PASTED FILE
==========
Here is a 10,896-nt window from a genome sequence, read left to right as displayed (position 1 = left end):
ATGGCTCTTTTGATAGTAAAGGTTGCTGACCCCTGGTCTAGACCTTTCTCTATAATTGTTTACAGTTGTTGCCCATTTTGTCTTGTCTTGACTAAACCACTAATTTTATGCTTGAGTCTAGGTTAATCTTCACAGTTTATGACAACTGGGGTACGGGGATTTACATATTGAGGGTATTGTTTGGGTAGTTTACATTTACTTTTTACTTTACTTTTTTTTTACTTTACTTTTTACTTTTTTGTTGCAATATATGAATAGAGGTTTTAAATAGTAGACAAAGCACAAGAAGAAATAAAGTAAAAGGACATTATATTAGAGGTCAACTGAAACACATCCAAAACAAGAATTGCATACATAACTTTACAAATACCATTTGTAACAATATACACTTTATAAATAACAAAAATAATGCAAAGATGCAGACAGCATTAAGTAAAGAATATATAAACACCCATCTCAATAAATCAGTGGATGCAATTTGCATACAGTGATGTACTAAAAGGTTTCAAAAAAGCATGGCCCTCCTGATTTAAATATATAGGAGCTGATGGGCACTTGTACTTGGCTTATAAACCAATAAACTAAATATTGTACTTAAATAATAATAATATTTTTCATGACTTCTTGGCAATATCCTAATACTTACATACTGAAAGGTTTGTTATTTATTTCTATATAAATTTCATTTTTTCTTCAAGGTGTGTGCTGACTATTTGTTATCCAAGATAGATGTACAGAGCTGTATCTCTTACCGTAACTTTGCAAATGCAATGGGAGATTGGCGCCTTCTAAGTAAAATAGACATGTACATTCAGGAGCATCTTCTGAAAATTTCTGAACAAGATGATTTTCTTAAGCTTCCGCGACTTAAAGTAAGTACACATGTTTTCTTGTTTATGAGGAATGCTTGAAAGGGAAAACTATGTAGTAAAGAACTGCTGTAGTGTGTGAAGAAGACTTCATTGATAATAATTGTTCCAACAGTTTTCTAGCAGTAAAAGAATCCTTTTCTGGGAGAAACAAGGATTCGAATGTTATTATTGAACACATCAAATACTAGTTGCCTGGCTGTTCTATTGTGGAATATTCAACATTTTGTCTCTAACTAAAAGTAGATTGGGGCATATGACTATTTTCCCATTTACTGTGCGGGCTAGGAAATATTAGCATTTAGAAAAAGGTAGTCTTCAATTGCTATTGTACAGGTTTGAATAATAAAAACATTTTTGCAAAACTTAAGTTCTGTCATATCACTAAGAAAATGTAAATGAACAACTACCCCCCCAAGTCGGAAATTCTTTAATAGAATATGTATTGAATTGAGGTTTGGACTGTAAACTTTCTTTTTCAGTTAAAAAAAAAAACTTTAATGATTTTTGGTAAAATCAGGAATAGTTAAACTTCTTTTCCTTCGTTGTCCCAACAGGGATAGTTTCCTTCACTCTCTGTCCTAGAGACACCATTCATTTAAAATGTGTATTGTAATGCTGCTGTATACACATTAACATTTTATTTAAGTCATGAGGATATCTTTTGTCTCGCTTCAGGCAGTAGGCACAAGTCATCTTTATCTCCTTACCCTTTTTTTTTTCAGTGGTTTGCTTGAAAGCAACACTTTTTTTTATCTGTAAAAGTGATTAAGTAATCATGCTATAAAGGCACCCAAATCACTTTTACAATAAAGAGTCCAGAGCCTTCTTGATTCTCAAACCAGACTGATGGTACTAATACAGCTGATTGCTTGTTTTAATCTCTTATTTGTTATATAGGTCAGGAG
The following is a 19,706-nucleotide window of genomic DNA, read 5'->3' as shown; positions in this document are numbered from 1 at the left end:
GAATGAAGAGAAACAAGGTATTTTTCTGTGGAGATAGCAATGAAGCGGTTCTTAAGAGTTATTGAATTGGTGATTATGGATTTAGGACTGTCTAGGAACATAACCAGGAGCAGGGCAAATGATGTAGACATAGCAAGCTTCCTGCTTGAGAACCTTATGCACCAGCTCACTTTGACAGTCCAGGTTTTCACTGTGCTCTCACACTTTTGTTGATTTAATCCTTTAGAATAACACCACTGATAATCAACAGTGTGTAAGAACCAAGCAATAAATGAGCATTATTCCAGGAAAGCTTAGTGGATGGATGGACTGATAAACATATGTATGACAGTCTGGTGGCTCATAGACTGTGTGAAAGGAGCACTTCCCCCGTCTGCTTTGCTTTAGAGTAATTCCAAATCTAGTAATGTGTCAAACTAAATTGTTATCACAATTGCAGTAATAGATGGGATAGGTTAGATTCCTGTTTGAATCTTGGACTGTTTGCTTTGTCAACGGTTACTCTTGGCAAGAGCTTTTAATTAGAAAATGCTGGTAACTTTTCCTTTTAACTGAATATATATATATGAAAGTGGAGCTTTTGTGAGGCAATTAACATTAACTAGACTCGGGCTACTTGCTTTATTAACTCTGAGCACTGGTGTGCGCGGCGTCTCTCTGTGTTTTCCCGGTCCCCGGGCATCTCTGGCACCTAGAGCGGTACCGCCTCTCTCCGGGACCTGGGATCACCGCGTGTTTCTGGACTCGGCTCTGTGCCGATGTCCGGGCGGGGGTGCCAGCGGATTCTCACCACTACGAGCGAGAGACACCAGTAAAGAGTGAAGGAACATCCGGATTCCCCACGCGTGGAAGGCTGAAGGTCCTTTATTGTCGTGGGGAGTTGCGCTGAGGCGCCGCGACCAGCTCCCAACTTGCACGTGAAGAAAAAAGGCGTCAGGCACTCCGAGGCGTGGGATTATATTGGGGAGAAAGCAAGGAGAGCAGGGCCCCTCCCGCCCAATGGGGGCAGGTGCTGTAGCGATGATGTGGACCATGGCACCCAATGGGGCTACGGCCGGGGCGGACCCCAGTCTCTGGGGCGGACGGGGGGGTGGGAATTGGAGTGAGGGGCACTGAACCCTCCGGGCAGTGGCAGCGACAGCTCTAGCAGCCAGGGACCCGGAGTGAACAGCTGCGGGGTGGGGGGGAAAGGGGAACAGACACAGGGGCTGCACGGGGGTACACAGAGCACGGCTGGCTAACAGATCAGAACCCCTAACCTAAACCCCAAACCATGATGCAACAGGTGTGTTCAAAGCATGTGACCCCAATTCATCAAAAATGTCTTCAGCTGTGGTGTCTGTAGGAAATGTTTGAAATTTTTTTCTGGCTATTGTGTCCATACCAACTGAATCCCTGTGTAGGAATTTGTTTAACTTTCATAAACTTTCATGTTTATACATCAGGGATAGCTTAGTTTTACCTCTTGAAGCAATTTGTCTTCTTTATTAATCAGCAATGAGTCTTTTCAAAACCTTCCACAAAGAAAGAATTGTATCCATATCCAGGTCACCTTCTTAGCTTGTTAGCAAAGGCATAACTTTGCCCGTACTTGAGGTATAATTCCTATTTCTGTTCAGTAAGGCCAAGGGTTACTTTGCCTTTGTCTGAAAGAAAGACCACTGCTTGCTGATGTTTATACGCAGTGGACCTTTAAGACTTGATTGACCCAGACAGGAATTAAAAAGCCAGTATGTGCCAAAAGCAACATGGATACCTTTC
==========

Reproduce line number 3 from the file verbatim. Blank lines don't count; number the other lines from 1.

The following is a 19,706-nucleotide window of genomic DNA, read 5'->3' as shown; positions in this document are numbered from 1 at the left end: